Question: I’m really impressed by the strategy and techniques of your teaching. I think it’s exciting and can be moved into other arenas.
Dene Grigar & Steve Gibson: Ephemeral Writing
Dene Grigar is here in person, while Steve Gibson will be participating via iChat video from Canada. He looks to be in some kind of studio space with a projection screen and speakers. He says he’s in his tracking studio, with robotic lights and many other toys…
They’re discussing a project called “When Ghosts Will Die.” A narrative installation piece about the dangers of nuclear proliferation. He’s doing a live demonstration. We cut back to his studio which is starting to fill with smoke, and the lights just went out. Video and sound respond to his movements nicely, but none of the text (visual or auditory) could be understood on this end.
In “When Ghosts Will Die” three kinds of words can potentially be produced: 1) oral words taken from pre-existing sound files, like Nikita Khrushchev’s warning to America during the height of the Cold War, and studio recordings specially created for the story; 2) inscribed text projected onto a screen––lines quoted from the writings of Robert Oppenheimer and other scientists who participated in the Manhattan Project exemplify this type; and finally, 3) inscribed text projected into the air and enhanced by smoke from a smoke machine––Oppenheimer’s comments work here, as well. While all three can be viewed as ephemera since they are words that can easily be wiped away, the second example differs in that its words appear on a surface of an object––the screen––while the first and third do not. This subtle difference affects the way in which we engage with and understand the text, for as N. Katherine Hayles suggests “[t]o change the physical form of the artifact is not merely to change the act of reading (although that too has consequences the importance of which we are only beginning to recognize) but profoundly to transform the metaphoric network structuring the relation of word to world” (23). It is the extent of what that “change” may be from one form of ephemeral writing to another that kindles our curiosity.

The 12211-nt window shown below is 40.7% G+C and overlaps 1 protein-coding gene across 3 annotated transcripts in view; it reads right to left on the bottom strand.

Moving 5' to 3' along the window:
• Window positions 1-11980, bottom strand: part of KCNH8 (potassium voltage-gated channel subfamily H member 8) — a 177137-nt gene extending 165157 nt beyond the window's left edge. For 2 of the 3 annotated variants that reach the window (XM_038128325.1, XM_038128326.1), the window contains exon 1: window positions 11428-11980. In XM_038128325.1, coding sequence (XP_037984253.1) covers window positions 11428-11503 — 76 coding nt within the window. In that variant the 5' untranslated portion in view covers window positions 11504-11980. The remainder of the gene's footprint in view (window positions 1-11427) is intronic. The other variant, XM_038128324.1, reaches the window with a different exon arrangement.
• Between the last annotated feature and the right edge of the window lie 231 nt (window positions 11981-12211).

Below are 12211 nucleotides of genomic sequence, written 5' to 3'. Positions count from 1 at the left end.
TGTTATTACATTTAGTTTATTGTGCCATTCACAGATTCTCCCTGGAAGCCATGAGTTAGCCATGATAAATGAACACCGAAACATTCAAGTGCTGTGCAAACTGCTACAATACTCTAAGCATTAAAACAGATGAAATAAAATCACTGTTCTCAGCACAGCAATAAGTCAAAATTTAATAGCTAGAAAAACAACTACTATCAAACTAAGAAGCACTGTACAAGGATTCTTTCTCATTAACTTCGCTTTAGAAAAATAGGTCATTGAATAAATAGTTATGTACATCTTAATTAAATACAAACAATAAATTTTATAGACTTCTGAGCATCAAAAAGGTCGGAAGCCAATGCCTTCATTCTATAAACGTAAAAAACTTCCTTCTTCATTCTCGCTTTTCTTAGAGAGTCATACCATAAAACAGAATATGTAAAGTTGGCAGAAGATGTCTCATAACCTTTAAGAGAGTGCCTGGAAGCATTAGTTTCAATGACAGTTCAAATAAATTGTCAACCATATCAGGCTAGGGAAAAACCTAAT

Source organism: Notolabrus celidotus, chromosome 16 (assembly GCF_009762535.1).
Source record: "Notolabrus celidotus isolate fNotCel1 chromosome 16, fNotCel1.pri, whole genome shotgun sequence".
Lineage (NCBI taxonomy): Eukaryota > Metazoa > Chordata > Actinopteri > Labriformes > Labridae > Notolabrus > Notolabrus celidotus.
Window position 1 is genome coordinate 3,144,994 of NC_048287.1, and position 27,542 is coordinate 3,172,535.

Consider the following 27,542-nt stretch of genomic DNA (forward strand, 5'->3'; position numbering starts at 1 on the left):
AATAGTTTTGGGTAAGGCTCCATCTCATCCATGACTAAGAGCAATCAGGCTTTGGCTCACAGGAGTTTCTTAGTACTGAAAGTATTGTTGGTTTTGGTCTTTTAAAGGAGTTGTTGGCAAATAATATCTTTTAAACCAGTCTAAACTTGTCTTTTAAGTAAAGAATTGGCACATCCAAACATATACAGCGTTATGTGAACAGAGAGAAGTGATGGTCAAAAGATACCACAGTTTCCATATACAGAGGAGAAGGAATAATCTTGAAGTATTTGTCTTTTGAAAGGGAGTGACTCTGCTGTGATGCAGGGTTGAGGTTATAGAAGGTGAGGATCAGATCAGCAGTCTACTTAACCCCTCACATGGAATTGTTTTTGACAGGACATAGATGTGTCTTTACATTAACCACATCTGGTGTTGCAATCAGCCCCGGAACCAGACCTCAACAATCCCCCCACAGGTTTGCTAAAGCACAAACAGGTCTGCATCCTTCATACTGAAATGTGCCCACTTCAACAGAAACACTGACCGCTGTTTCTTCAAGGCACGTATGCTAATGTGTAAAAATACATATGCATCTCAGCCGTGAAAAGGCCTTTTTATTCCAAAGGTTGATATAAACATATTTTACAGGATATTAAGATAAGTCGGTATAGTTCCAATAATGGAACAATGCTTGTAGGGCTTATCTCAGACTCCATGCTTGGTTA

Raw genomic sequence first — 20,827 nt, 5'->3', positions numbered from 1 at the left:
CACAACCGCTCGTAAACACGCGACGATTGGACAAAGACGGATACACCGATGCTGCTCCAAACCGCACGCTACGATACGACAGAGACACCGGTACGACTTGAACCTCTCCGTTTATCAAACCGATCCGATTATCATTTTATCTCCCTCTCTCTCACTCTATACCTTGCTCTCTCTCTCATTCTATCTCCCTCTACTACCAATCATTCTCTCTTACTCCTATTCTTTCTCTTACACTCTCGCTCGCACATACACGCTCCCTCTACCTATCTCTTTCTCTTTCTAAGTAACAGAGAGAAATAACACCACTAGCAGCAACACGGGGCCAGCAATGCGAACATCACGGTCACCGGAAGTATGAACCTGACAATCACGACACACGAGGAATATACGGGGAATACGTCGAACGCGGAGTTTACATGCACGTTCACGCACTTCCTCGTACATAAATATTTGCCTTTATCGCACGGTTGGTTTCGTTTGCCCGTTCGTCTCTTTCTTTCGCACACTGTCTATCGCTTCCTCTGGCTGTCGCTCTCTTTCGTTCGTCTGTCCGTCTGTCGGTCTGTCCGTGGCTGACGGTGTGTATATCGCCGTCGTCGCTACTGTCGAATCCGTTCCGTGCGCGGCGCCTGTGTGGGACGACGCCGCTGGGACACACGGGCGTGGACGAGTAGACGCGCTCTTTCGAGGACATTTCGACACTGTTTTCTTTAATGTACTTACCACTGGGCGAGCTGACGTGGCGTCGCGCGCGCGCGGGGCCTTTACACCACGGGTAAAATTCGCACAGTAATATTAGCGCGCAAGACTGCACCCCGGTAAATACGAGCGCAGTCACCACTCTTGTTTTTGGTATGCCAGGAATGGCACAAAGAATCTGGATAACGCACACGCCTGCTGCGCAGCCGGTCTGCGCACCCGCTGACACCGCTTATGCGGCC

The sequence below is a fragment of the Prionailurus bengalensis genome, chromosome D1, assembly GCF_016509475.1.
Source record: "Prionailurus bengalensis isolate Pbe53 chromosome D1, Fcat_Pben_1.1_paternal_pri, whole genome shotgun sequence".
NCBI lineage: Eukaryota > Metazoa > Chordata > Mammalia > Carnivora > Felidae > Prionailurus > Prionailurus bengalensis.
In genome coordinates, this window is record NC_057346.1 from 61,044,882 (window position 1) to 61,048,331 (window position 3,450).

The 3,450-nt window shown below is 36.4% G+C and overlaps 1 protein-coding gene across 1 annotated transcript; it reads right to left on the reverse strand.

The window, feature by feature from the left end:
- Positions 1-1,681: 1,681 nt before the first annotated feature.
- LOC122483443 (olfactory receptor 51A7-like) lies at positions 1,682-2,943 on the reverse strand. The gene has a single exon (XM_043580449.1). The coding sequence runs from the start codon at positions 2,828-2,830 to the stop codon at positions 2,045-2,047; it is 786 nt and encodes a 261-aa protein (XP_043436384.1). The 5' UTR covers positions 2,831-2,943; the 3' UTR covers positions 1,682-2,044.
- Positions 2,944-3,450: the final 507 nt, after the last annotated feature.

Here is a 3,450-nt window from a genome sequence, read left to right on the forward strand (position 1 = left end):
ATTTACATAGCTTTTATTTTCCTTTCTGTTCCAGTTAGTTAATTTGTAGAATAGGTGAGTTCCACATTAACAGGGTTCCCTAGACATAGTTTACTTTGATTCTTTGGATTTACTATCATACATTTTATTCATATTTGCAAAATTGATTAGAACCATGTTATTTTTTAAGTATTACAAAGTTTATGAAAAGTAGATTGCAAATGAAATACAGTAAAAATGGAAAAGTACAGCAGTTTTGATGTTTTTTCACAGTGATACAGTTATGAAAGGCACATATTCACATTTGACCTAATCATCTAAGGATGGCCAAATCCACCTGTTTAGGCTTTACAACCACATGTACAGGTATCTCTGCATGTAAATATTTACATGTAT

It’s a piece to be performed by their two bodies — he had to do things scripted for both their trackers. I wonder who is imagined as the audience?
So I asked. And so far it’s been performed two places, both in the round. One an underground industrial space in Dallas, the other his studio. Going to the UK, and probably Japan.
Jill asks, what else is ephemeral writing? Text from waving cell phones in the air? Shelley Jackson’s tattoo story?
A: Things that don’t last. Probably not tattoos, but definitely waving cell phones.
December 1st, 2005 at 2:53 pm
Well this topic could take up entire essays on its own (and has), but the distinction between ideographic and “alphanumeric” writing systems quoted above seems somewhat simplistic. Of course they are clearly not identical, but upon further study they are not wholly dissimilar either. Much psychological research concludes that even alphabet-based languages are mostly read by fluent speakers in the same way that ideographic languages are—by recognizing the shapes of known words as atomic units, not by separately perceiving individual letters (the latter is someone only someone just learning to read, or encountering an unfamiliar word, would have to do). Writing the two is a bit less similar, but there are still similarities—ideograms are built up out of their constitutent strokes, which even have a standard order they should be written in (or typed on a computer).